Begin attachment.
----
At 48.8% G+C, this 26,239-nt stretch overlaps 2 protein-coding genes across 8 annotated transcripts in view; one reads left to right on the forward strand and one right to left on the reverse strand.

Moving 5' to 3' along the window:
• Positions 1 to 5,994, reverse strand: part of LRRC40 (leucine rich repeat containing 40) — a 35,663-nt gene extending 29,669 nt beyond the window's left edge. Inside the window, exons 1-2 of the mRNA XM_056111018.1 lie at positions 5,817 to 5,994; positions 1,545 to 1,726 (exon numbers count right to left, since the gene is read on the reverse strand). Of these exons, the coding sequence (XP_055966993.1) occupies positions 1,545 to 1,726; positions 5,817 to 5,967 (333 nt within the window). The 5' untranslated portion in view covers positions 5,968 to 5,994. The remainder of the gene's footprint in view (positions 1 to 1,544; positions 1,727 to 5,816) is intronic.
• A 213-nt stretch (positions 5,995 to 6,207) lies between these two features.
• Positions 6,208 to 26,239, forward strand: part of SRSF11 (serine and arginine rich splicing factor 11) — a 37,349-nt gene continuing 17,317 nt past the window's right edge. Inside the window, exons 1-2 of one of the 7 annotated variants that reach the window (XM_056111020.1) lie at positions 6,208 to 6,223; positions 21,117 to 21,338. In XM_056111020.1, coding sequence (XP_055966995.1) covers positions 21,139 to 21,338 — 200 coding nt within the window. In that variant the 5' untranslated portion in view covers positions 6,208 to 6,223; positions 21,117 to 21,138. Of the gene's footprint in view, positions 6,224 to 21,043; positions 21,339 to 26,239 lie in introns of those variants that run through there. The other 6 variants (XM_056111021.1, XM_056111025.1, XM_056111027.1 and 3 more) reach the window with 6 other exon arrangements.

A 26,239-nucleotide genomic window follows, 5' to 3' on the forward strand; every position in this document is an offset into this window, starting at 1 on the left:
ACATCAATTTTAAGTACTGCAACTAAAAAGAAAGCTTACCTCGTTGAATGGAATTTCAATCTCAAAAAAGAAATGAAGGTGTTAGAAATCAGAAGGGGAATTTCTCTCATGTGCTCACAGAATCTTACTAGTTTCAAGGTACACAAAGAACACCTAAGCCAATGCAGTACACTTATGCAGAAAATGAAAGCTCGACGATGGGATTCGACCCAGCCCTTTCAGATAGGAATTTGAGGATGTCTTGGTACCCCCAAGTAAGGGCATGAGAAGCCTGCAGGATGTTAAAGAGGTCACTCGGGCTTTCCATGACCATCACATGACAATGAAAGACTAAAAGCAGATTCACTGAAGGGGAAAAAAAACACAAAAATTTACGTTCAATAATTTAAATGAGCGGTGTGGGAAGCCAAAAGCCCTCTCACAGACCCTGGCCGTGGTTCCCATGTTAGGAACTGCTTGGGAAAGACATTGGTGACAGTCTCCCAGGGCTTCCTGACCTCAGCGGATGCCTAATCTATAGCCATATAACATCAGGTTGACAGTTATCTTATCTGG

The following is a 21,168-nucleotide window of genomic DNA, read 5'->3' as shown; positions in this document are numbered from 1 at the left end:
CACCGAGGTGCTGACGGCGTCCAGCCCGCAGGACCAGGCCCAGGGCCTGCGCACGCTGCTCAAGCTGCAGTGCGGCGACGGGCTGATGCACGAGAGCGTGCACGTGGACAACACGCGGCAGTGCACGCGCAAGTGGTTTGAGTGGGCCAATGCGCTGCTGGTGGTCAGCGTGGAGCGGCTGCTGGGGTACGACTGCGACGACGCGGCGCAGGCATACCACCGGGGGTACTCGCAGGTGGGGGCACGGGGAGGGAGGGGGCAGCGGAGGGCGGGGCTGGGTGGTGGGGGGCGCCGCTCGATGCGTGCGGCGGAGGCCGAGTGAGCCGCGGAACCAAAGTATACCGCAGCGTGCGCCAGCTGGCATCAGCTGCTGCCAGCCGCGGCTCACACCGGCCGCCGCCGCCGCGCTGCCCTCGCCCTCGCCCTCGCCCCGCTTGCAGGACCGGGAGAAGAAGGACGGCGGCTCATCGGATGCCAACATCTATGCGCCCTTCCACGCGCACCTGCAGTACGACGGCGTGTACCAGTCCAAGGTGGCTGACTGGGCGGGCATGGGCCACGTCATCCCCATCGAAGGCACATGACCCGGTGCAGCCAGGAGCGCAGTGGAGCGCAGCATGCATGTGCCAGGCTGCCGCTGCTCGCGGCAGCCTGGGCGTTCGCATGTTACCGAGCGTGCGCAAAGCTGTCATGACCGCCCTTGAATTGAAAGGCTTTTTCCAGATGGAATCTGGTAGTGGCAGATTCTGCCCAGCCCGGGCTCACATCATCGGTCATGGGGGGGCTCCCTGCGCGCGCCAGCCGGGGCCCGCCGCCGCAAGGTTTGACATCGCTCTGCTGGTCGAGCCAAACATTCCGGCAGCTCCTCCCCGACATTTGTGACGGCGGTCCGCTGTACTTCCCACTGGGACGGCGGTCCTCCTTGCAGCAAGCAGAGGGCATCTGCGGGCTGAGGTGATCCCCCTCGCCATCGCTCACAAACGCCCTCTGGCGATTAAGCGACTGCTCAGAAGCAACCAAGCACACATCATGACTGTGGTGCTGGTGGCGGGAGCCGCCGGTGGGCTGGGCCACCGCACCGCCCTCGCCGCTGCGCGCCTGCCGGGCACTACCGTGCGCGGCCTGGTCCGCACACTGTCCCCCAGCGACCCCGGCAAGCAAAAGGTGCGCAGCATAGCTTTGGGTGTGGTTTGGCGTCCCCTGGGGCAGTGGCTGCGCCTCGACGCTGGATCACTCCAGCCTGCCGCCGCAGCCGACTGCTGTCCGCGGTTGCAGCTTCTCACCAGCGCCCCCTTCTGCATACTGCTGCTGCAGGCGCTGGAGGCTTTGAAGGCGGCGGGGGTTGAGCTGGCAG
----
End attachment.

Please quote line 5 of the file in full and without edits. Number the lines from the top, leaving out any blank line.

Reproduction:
• Positions 6,208 to 26,239, forward strand: part of SRSF11 (serine and arginine rich splicing factor 11) — a 37,349-nt gene continuing 17,317 nt past the window's right edge. Inside the window, exons 1-2 of one of the 7 annotated variants that reach the window (XM_056111020.1) lie at positions 6,208 to 6,223; positions 21,117 to 21,338. In XM_056111020.1, coding sequence (XP_055966995.1) covers positions 21,139 to 21,338 — 200 coding nt within the window. In that variant the 5' untranslated portion in view covers positions 6,208 to 6,223; positions 21,117 to 21,138. Of the gene's footprint in view, positions 6,224 to 21,043; positions 21,339 to 26,239 lie in introns of those variants that run through there. The other 6 variants (XM_056111021.1, XM_056111025.1, XM_056111027.1 and 3 more) reach the window with 6 other exon arrangements.